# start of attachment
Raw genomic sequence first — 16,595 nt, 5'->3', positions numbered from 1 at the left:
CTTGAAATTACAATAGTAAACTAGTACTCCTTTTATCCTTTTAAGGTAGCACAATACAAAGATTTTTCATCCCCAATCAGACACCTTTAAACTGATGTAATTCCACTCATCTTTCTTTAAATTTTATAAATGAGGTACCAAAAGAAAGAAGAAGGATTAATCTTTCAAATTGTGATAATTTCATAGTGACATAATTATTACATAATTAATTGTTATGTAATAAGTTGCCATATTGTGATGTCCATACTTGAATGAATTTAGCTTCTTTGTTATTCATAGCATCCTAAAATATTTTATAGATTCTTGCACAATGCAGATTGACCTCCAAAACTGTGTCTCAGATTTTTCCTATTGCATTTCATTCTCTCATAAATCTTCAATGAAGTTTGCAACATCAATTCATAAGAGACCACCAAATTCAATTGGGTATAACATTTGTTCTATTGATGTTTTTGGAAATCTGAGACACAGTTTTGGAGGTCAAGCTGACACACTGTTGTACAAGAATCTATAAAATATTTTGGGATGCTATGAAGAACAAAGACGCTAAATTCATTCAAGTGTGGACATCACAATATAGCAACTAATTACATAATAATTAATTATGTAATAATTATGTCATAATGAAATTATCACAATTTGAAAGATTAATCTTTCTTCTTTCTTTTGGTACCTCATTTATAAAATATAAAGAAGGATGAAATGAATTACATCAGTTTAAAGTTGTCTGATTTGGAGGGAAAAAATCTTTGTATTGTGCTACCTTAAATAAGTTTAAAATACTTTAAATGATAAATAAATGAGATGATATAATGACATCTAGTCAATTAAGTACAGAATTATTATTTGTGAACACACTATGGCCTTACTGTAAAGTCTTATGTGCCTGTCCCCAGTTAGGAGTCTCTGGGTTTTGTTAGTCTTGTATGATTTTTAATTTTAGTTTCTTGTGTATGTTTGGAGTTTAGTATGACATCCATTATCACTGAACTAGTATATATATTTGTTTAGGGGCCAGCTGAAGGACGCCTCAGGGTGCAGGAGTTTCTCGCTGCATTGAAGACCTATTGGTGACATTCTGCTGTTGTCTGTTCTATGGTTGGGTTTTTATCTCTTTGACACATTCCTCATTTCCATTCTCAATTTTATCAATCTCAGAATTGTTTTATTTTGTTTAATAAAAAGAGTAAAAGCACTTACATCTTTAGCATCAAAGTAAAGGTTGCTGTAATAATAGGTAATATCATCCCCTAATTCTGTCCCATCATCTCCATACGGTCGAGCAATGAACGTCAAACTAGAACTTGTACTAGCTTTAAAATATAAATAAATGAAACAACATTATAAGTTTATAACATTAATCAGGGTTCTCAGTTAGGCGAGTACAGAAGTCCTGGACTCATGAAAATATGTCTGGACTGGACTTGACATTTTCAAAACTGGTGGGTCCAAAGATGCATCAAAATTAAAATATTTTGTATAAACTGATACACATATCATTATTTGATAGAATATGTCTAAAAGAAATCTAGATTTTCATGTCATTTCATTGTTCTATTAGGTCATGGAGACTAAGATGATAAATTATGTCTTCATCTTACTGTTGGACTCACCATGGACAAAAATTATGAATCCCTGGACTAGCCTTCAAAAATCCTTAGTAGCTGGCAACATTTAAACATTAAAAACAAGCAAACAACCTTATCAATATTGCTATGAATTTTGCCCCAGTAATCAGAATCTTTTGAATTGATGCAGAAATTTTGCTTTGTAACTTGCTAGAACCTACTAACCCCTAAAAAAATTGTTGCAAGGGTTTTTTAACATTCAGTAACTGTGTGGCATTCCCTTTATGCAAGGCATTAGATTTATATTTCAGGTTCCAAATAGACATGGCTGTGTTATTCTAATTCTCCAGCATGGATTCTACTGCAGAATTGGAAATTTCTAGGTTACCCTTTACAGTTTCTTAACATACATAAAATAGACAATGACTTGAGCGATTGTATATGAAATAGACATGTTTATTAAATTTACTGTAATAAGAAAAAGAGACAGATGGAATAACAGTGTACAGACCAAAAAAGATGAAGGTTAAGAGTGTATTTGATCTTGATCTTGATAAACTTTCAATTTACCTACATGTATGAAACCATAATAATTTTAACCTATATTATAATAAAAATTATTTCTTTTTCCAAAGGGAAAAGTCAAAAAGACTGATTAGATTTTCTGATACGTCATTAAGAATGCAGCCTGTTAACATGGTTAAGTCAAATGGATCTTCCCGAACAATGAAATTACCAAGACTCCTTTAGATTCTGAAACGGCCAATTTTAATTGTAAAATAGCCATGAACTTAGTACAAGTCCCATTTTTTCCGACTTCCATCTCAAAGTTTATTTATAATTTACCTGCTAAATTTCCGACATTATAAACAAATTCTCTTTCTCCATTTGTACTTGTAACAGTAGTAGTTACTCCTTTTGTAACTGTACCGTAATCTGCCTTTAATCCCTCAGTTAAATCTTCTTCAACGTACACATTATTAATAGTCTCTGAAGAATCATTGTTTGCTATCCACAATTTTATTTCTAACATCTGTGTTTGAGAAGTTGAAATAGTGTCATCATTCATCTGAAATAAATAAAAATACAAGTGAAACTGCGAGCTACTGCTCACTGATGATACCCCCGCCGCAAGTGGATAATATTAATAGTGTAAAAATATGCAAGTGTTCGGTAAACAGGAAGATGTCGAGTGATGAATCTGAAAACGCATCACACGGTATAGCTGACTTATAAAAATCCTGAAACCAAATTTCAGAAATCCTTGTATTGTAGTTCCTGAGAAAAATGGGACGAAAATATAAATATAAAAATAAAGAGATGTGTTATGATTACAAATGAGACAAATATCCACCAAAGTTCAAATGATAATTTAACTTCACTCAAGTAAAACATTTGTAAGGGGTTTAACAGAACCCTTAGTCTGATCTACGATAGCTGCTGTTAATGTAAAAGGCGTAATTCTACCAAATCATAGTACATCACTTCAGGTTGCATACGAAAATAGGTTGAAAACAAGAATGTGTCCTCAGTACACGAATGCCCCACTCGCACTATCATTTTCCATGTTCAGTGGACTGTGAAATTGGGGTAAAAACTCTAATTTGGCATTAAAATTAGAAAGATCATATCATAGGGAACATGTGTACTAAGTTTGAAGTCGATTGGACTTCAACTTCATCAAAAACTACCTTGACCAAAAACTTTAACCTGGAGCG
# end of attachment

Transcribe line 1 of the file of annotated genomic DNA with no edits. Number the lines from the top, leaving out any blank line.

Raw genomic sequence first — 16,595 nt, 5'->3', positions numbered from 1 at the left: